* De Nervi Sympathetici humani fabrica, &c. 
pp. 16 & 18. 
tic are generally three in number : 1st, superior 
cardiac (supremus et superficialis cordis) arises 
from the lower and inner part of the superior 
cervical ganglion, or from the continuation of 
the sympathetic between the superior and 
middle ganglia, or from both these origins. It 
generally also receives a filament from the par 
vagum. In its course down the neck it lies 
behind the sheath of the carotid artery. It 
anastomoses with the external laryngeal nerve 
and descendens noni, and sends a twig along 
the inferior thyroid artery to the thyroid body ; 
and at the lower part of the neck it sometimes 
divides into two branches as figured by Scarpa,* 
one of which unites itself to the middle car¬ 
diac, the other forms an anastomosis with the 
recurrent nerve of the same side. At other 
times it passes into the thorax either in front or 
behind the subclavian artery, takes the course 
of the arteria innominata, and reaches the pos¬ 
terior part of the arch of the aorta, where it 
anastomoses with branches of the middle and 
inferior cardiac nerves, or with branches of the 
recurrent. It more rarely appears to pass to 
the eardiac plexus without any anastomosis 
with the middle and inferior cardiac branches. 
It frequently presents a ganglion in its course 
down the neck. 
Middle cardiac nerve—This nerve arises by 
several short twigs from the middle cervical 
ganglion. This is generally the largest of the 
cardiac nerves, and is named by Scarpa the 
great or deep cardiac nerve (n. cardiacus mé¬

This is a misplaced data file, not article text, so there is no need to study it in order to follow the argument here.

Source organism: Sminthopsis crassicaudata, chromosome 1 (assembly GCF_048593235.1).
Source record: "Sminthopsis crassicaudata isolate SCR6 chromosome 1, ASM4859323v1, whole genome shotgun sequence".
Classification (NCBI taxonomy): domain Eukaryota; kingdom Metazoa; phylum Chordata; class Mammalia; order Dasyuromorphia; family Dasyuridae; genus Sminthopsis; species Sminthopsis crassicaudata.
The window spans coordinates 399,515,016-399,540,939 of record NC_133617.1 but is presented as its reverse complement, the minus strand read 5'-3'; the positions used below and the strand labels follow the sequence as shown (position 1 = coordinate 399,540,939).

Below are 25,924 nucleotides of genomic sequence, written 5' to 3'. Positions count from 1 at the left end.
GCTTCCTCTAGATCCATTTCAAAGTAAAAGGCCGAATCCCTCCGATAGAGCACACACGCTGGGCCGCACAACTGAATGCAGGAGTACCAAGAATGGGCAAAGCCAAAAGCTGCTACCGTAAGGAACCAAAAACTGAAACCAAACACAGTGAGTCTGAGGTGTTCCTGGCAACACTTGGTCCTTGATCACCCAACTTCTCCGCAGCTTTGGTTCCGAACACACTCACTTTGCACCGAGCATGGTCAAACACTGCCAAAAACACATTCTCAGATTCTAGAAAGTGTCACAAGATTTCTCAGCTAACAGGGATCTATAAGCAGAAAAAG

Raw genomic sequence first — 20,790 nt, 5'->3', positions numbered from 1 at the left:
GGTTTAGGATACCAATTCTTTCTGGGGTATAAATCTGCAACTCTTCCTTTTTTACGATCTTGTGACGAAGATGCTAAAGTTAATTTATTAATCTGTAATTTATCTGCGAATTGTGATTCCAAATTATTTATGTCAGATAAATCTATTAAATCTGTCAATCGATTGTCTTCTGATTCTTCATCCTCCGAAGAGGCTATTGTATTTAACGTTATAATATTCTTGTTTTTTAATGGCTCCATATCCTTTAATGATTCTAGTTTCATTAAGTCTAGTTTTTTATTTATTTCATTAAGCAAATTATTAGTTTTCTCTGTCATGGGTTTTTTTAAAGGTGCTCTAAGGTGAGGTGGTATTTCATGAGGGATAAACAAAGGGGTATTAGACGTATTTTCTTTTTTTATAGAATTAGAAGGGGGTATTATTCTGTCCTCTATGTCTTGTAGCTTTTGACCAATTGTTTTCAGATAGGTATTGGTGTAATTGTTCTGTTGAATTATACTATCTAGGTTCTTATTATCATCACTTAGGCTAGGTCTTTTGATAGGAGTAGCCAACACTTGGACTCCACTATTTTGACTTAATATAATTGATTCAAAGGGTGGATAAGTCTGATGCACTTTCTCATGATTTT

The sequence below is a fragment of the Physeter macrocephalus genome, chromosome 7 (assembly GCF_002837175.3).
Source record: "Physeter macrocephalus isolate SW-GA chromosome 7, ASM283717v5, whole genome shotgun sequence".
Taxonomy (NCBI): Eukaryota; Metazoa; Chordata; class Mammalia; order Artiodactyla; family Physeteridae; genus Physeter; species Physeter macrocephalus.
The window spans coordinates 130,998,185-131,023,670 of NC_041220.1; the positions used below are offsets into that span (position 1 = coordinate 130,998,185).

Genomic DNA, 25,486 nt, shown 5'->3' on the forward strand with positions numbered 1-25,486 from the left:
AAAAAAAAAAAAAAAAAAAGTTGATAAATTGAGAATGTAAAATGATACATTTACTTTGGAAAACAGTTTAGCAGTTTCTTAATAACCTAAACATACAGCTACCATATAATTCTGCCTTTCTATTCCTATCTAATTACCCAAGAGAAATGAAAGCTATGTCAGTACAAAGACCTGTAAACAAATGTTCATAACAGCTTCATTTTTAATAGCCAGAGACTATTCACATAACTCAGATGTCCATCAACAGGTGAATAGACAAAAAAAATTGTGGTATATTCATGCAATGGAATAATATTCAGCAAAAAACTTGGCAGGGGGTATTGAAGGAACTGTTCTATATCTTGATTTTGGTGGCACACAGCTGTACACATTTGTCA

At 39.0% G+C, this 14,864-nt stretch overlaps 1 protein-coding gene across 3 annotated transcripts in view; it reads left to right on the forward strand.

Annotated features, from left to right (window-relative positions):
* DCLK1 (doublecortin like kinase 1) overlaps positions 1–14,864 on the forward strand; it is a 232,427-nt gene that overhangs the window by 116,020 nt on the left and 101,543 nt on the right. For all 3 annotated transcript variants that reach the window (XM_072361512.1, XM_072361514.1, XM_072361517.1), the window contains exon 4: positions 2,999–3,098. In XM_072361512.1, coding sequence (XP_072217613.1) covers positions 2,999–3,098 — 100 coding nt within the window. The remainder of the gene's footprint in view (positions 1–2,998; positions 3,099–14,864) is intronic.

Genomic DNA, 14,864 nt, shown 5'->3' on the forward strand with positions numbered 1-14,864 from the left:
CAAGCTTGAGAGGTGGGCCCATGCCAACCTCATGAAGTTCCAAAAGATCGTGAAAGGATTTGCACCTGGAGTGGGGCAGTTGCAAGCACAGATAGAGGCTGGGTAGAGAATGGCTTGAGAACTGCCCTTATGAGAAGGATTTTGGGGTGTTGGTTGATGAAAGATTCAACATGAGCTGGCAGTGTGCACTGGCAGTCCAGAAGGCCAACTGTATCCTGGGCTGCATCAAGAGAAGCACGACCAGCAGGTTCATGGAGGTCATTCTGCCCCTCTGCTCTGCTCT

dius, s. profundus, s. magnus). It proceeds 
downwards and inwards, crosses the subclavian 
artery, sometimes in front, at other times it di¬ 
vides into several branches, which surround the 
artery and again unite. It anastomoses with 
the branches of the recurrent, in the neigh¬ 
bourhood of which it runs, also with the par 
vagum, superior and inferior cardiac nerves ; 
and following the course of the arteria innomi¬ 
nata it passes behind the arch of the aorta to 
terminate in the cardiac plexus. 
Inferior cardiac nerve (n. cardiacus minor 
of Scarpa).—This nerve generally arises by fila¬ 
ments from the inferior cervical ganglion, some¬ 
times from the first dorsal ganglion, at other 
times from both. It proceeds behind the sub¬ 
clavian artery near to the recurrent nerve. It 
follows the course of the innominata close to 
the middle cardiac, with which it anastomoses, 
and proceeds to join the cardiac plexus. 
Left cardiac nerves.—Perhaps the differences 
in the course of the right and left cardiac nerves 
are principally to be attributed to the known 
differences between the large arteries of the two 
sides. The left superficialis cordis is figured 
by Scarpaf as dividing a little above the arch 
of the aorta into four branches ; two of these 
pass in front of the aorta to form an anastomo¬ 
sis with a branch of the par vagum and deep 
cardiac ; a third also passes in front of the aorta 
to unite itself with the middle cardiac; and the 
remainder of the nerve proceeds behind the 
arch to unite itself with the cardiac plexus. 
* Tab. iii. Tabulae Neurologieae, &c, 
t Tab. iv. op. cit.